'Wakeham' Cenotaph - Tewkesbury Abbey

Share this

Wakeham cenotaph

 

Attributed to John Wakeham (d1549), the last abbot of Tewkesbury, the 'Wakeham' Cenotaph, is actually mid fifteenth century and pre-dates the abbot by about 100 years. The effigy is a gisant as a decomposing corpse and the canopy was modelled on the throne of the House of Lords.

 

Following the death of abbot Henry Beeley, in 1534, a Congé d'Elire was issued for the election of an abbot. Having obtained support from Thomas Cromwell, John Wakeham was elected to the position. Henry VIII and Cromwell stayed at the Abbey in July 1535, and in October of that year abbot Wakeham sent Cromwell a gelding and £5 to purchase a saddle. Wakeham also supplied information regarding the disaffection of one of his priors. On the 9th January 1539 he surrendered the monastery, receiving a pension of four hundred marks a year.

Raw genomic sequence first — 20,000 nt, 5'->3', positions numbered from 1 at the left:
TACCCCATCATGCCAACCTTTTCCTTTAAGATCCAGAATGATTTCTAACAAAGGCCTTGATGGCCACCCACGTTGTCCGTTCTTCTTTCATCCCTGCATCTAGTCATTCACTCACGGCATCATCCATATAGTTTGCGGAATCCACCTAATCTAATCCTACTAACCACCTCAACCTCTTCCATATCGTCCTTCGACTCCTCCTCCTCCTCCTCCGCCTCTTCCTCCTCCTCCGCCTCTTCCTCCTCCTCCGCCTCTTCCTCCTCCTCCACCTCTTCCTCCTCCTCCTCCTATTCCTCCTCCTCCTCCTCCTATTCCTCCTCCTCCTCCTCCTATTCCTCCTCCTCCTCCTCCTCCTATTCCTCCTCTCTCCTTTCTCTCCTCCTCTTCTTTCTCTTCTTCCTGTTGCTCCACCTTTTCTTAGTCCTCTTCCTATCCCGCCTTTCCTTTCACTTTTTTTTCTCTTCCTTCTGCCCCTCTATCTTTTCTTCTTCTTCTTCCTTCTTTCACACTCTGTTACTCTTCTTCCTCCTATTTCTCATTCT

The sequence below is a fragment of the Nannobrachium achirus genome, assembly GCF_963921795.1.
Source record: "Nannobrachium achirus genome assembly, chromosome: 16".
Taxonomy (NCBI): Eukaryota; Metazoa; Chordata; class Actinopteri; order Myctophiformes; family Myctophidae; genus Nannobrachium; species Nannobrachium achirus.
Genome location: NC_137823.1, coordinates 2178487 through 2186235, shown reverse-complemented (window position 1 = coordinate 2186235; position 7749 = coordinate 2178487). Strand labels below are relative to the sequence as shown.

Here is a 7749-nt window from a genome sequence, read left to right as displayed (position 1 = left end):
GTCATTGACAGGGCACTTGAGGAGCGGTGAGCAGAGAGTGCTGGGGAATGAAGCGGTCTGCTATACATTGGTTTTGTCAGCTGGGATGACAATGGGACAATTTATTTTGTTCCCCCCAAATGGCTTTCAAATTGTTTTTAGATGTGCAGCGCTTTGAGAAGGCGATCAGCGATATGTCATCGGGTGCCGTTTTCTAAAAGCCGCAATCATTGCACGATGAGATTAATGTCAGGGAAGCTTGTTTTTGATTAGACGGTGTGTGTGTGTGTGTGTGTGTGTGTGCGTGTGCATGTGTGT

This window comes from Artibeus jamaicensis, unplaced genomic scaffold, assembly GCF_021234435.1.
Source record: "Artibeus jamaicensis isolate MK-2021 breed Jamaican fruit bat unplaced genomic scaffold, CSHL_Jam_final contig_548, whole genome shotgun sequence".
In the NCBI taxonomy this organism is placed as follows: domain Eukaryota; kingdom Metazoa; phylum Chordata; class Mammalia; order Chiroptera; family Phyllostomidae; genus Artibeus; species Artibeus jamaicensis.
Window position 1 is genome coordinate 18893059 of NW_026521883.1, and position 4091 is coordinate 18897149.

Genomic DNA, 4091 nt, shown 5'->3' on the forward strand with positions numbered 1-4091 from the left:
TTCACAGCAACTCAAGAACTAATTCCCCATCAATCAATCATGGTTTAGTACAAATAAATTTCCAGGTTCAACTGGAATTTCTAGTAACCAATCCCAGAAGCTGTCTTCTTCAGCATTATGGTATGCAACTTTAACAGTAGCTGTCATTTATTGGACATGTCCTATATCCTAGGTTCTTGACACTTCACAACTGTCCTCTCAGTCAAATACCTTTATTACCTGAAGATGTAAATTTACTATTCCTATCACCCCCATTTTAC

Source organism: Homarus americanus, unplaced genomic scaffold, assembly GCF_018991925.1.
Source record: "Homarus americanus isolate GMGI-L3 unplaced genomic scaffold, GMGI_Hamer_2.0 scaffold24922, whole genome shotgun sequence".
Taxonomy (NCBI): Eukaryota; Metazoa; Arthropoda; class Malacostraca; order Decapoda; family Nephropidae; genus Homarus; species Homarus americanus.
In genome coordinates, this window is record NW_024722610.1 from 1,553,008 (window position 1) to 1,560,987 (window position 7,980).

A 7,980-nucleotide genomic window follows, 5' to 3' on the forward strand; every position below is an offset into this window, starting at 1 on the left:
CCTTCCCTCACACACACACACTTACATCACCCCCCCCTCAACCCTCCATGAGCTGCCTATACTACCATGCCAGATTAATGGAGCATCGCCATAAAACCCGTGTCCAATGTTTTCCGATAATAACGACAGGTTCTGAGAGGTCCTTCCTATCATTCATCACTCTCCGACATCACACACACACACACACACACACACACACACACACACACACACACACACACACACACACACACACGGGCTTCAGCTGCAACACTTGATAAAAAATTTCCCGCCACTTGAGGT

In 1541 Thomas Cranmer consecrated him as the first bishop of Gloucester, at which point his pension for Tewkesbury was removed. He was tasked by Cranmer, in 1542, with providing a translation of the Book of Revelations for a projected new translation of the New Testament.